CSX Q3 Profit Up 15% as Railroad Hauls 2% More Freight

A CSX train engine
A CSX train engine sits idle on tracks in Philadelphia. (Matt Rourke/Associated Press)

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OMAHA, Neb. — CSX Corp. delivered 15% more profit in the third quarter as it handled 2% more freight and worked to eliminate the delays shippers have been complaining about for months.

The Jacksonville, Fla.-based railroad said Oct. 20 that it earned $1.11 billion, or 52 cents per share, in the three-month period that ended Sept. 30. That’s up from $968 million, 43 cents, a year ago.

The results beat Wall Street expectations for earnings of 49 cents per share, according to FactSet. The numbers include a $42 million charge because the contracts railroads negotiated with their unions that include 24% raises and $5,000 in bonuses cost more than CSX expected.

Newly hired CEO Joe Hinrichs said he’s hopeful all 12 rail unions will approve their deals because they include “very historic wins for the unions when it comes to economics and wage increases.” So far, six unions have ratified their contracts, but all 12 must do so to avoid a strike.

CSX has been hiring more workers throughout the year to help it better handle the freight its customers want to ship without significant delays. The railroad said its headcount is now up to 6,819 from about 6,400 at the start of the year. Its goal is to have roughly 7,000 employees by the end of the year.

CSX locomotives sit at a yard

CSX locomotives sit at a yard at Bowling Green, Ky. The rail company exceeded analyst projections in multiple areas with their 3Q earnings. (Luke Sharrett/Bloomberg News)

Those additional workers are helping. Throughout the year, the average speed of CSX’s trains has been increasing and hit 15.8 mph in the third quarter. That’s down from last year’s 17.7 mph but significantly better than the 14.9 mph CSX reported at the start of this year.

Hinrichs said even with the uncertainty in the economy, the railroad still expects to generate double-digit improvement in its full-year revenue and operating income this year. He said it’s too soon to tell if there will be a recession because the railroad is still getting strong demand from some businesses while other sectors are slowing and overall unemployment remains low.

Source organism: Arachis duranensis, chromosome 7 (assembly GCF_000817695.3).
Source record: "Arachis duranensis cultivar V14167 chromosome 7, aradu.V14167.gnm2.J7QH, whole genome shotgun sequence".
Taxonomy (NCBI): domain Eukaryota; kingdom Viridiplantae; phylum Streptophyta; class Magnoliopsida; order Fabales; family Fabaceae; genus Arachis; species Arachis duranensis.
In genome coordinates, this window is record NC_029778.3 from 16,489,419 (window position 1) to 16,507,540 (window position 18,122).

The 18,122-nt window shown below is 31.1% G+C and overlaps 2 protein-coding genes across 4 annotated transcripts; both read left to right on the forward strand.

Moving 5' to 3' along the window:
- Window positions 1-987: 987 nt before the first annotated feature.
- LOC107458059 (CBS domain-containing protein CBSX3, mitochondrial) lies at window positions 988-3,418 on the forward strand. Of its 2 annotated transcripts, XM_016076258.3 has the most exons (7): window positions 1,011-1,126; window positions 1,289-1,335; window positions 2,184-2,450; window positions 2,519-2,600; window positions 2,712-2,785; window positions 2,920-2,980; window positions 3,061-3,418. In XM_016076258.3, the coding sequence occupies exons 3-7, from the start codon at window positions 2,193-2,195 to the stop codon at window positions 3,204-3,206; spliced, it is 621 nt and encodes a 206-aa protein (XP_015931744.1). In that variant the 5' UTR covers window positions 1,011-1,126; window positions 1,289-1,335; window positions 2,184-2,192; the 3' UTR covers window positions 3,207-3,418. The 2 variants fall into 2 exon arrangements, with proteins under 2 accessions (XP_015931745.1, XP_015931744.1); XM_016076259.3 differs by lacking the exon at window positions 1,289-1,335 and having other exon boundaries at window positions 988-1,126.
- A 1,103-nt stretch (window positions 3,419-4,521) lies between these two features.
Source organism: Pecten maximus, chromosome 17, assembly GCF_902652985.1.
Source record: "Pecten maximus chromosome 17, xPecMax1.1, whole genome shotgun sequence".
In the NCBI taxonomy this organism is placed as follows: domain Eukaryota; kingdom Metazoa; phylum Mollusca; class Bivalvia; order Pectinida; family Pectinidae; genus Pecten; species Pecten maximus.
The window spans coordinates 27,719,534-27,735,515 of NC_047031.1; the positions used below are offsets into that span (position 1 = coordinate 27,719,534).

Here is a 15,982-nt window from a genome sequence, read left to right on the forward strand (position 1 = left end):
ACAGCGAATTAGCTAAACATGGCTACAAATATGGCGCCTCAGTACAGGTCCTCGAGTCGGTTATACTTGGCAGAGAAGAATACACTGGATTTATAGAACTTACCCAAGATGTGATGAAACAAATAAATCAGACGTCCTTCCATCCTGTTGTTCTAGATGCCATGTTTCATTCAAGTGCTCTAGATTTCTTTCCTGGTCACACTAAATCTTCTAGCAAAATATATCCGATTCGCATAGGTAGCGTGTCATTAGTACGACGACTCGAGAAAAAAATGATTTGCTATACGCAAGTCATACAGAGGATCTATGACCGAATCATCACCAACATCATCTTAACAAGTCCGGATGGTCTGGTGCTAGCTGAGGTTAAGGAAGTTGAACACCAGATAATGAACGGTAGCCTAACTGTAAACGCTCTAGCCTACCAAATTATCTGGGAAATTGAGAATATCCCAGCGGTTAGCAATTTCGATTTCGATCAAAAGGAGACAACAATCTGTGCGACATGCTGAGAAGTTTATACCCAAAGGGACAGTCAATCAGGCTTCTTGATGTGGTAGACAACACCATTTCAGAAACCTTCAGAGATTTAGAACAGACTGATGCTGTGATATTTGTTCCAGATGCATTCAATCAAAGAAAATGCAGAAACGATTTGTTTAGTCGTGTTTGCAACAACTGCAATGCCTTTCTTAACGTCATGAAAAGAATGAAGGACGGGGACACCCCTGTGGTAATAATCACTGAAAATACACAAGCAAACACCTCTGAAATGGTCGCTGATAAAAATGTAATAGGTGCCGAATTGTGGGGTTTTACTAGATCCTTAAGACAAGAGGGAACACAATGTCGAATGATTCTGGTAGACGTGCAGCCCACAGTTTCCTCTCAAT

CSX says it’s focused on improving its service so it can handle more freight, and that it still sees pent-up demand for auto and coal shipments it hasn’t been able to deliver this year.

“As our manpower has come on and the network has started to move more fluidly around the organization, we’re very encouraged by that,” Hinrichs said. “That being said, we’re not back to where we were in late 2019. That’s our first target is to get back to those levels and then grow from there.”

Hinrichs brings his perspective as a railroad customer from his long career in the auto industry. Edward Jones analyst Jeff Windau said that might help the railroad continue to improve the service further.

That being said, we’re not back to where we were in late 2019. That’s our first target is to get back to those levels and then grow from there.

Joe Hinrichs, CEO of CSX Corp.

Joe Hinrichs

“He has the insight from the other side of the fence. I think he’s really focused on service and improving reliability,” Windau said.

CSX is one of the nation’s largest railroads, and it operates more than 20,000 miles (32,000 kilometers) of track in 26 Eastern states and two Canadian provinces after acquiring Pam-Am Railways in the northeastern United States earlier this year.

Shares in CSX rose nearly 4% in after-hours trading following the release of the earnings report.

CSX Corp. is ranked No. 18 on the Transport Topics Top 50 list of the largest global carriers.

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